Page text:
Formats Unpacked: Big Brother

How a reality show took fly-on-the-wall to a whole new level

Hi All,

How are you all doing?

I hope this week’s newsletter provides a tiny distraction from the nonsense that we’re currently living through. Ironically, if it wasn’t for this format the last four years might never have happened. I’m stuck between constantly cursing reality shows whilst wanting to celebrate a format that provided some of the greatest TV moments EVER!!!

Was it worth it? You decide!

Rob Mansfield returns to do the unpacking. Rob previously unpacked Pass Notes and has a great newsletter you should all subscribe to.

Over to Rob…


What's it called?

Big Brother (TV Show)

What’s the format?

A group of people - known as 'housemates' - who have never met before, live in a specially-constructed house, isolated from the outside world for up to 10 weeks. 

Their actions are filmed and monitored 24 hours a day by hidden cameras and personal microphones, and often dictated by 'Big Brother', who sets them tasks. 

Throughout the stay housemates are evicted and the last remaining housemate wins a cash prize. 

What’s the magic that made it special?

Big Brother took people of a different class, race, gender, and political and social views, dumped them into a confined space and allowed things to come to a head - which they inevitably did.

The psychological pressure of watching people confined in one place for a long period, without friends and family, and going through extremes of emotion, made for exciting, compelling and often-uncomfortable viewing.

However, there was more to it than that. From the first fly-on-the-wall documentary in the UK in the 1970s onwards, there was relatively little influence on the outcome. Programme-makers would film the subjects and hope (sometimes via skillful questioning) that they said or did something that made good TV.

What changed with Big Brother was not just that the setting was completely manufactured, but also the manipulation of the housemates by producers was overt and on display. TV makers have always distorted events using editing (and ultimately still did with Big Brother), but for the first time you - the viewer - could watch it complicitly.

Whether it was watching contestants unburden themselves in the Diary Room (in a quasi-religious confessional setting), or seeing them take part in bizarre, funny or occasionally-sinister challenges, as the viewer you were always ‘in on the joke’. 

This 24/7 filming provided an almost endless supply of footage to feed the beast that became the viewer. It’s important to point out that the daily TV highlights round-up, along with the live eviction show on a Friday evening was a novel concept in 2000.

In an era before social media and streaming services, having something to watch daily, other than the news, meant that Big Brother quickly became appointment TV and gave you something to talk about and bond over with work colleagues.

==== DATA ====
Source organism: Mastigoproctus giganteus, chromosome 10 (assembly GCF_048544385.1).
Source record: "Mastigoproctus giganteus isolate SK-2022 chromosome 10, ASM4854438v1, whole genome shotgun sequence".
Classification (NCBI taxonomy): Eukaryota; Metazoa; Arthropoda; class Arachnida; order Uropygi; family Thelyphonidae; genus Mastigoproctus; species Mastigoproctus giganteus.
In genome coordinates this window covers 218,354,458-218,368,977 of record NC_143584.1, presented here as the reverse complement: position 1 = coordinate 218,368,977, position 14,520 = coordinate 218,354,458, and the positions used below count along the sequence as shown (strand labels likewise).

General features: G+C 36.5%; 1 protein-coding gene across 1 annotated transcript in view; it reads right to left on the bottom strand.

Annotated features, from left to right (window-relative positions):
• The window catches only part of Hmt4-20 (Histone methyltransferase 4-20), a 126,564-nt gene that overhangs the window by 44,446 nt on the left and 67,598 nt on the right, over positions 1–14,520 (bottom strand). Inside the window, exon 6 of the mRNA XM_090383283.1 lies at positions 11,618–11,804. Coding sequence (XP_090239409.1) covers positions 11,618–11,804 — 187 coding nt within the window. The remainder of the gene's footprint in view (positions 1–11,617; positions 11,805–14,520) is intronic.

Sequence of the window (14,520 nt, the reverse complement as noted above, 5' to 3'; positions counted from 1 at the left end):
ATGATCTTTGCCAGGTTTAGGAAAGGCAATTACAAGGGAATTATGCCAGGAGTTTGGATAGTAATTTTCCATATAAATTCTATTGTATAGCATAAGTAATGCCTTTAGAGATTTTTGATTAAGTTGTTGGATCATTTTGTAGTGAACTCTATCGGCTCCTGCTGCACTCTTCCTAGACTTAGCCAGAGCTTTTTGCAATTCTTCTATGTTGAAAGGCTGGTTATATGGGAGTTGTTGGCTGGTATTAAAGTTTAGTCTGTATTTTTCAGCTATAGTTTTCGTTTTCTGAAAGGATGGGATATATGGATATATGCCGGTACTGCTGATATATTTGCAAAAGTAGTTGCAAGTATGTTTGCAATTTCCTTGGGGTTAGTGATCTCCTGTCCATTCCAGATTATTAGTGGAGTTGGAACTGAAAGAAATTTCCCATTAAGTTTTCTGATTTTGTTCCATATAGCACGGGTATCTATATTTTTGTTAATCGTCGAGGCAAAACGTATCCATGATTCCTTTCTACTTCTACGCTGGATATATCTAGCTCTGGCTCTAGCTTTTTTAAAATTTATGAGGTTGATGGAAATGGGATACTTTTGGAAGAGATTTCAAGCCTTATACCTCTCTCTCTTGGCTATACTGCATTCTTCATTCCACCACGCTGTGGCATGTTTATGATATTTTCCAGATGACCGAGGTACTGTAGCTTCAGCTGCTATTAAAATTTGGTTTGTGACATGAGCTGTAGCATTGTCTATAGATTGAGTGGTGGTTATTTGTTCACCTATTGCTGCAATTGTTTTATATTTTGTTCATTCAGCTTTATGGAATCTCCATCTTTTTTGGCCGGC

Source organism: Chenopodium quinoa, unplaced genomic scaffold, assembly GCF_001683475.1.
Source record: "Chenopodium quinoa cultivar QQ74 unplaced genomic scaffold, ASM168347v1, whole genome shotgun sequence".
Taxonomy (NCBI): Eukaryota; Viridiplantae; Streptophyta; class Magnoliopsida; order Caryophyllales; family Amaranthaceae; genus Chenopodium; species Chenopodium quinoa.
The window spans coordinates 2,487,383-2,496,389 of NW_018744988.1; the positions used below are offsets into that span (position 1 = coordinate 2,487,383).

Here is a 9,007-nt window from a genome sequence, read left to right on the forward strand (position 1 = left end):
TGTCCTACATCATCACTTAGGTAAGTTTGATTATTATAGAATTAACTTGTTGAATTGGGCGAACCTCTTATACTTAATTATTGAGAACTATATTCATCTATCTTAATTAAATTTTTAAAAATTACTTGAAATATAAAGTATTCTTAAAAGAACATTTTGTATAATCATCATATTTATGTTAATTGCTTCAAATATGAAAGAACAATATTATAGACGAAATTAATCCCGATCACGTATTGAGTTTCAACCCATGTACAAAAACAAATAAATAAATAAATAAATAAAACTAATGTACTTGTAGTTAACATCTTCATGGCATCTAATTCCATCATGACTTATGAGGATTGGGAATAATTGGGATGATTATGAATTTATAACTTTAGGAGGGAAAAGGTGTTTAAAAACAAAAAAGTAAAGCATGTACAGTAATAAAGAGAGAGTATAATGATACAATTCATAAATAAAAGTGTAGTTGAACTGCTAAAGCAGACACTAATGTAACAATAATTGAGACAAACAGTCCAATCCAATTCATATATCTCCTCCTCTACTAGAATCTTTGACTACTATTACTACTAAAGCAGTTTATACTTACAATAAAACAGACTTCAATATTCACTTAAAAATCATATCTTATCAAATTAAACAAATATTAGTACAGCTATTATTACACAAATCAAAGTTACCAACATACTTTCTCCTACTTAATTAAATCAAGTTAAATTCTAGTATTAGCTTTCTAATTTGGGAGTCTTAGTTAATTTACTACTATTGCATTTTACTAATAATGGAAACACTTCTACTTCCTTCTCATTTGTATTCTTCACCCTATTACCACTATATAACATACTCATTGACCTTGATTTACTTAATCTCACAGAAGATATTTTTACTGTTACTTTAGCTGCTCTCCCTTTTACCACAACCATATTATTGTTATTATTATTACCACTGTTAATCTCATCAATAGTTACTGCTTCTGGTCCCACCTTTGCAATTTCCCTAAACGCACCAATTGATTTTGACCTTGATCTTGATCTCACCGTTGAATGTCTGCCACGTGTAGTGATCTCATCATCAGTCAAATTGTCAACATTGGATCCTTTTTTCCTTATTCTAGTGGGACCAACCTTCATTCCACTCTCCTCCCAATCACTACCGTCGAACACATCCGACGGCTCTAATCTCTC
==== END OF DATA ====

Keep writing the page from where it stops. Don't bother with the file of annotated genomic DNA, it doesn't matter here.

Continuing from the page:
It’s fair to say that Big Brother’s success came with a huge slice of luck. Midway through Series 1. ‘Nasty’ Nick Bateman was caught trying to discuss eviction nominations with other housemates, which was expressly against the rules. Craig Phillips confronted him publicly, and ultimately Nick was ejected from the house by the producers for breaking the rules. 

The confrontation became front-page tabloid news, made Craig a public hero and the first winner, and boosted ratings for Channel 4 by almost 50% overnight.

For around 5-6 years thereafter, Big Brother became essential viewing for millions and dominated tabloid newspapers in the UK - the Series 3 finale in 2002 got 10m viewers. 

Not only did it make stars of the likes of Jade Goody, Alison Hammond and Brian Dowling, it also turbo-charged the careers of presenters Davina McCall and Dermot O’Leary. 

Favourite episode?

It’s easier to pick stand-out moments and contestants, rather than episodes. In 2004, Nadia Almida was not only the first transgender contestant but she went on to win the series. A reminder that likeability ultimately wins out with the public. 

In Series 3, Alex Sibley’s miming That’s The Way I Like It to the camera still makes me smile, while early series’ housemates Helen Adams and Jon Tickle stick in the memory.

The bizarre house-swap in 2003, when eventual winner Cameron was flown to South Africa for two weeks and replaced by Gaetano.

The less said about Kinga and what she did with a wine bottle the better, while Nikki Grahame in the Diary Room in Series 7 was always a treat - probably the last series I watched properly, before it jumped the shark.

Similar formats

In the UK, Big Brother beat Survivor to the punch, even though the latter had been devised some years before (and their similarities ended up being the subject of a court case!).

The concept of celebrity reality shows really started with Celebrity Big Brother - the Comic Relief spin-off in 2001. After all, who can forget politician George Galloway pretending to be a cat? Or the more uncomfortable racist confrontation in 2007 between Jade Goody and Shilpa Shetty.

Celebrity Big Brother heavily influenced the juggernaut that is I’m A Celebrity Get Me Out Of Here - 19 series and counting! - while Love Island owes everything to Big Brother.

The spin-off show - The Xtra Factor / It Takes Two / I’m A Celebrity Extra Camp - all started with Big Brother’s Little Brother.

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Thanks Rob,

It’s hard to think of many formats that had the same impact Big Brother had on TV. I’d love to hear your thoughts on other formats from different fields. Serial definitely fuelled a particular kind of storytelling in the podcast world. What were the game formats and radio formats that created new genres? Mail me if you’d like to unpack one.

Thanks for reading and I’ll see you all next week.

Hugh.

Now Donald. Please leave the Big Baby House. You have been evicted.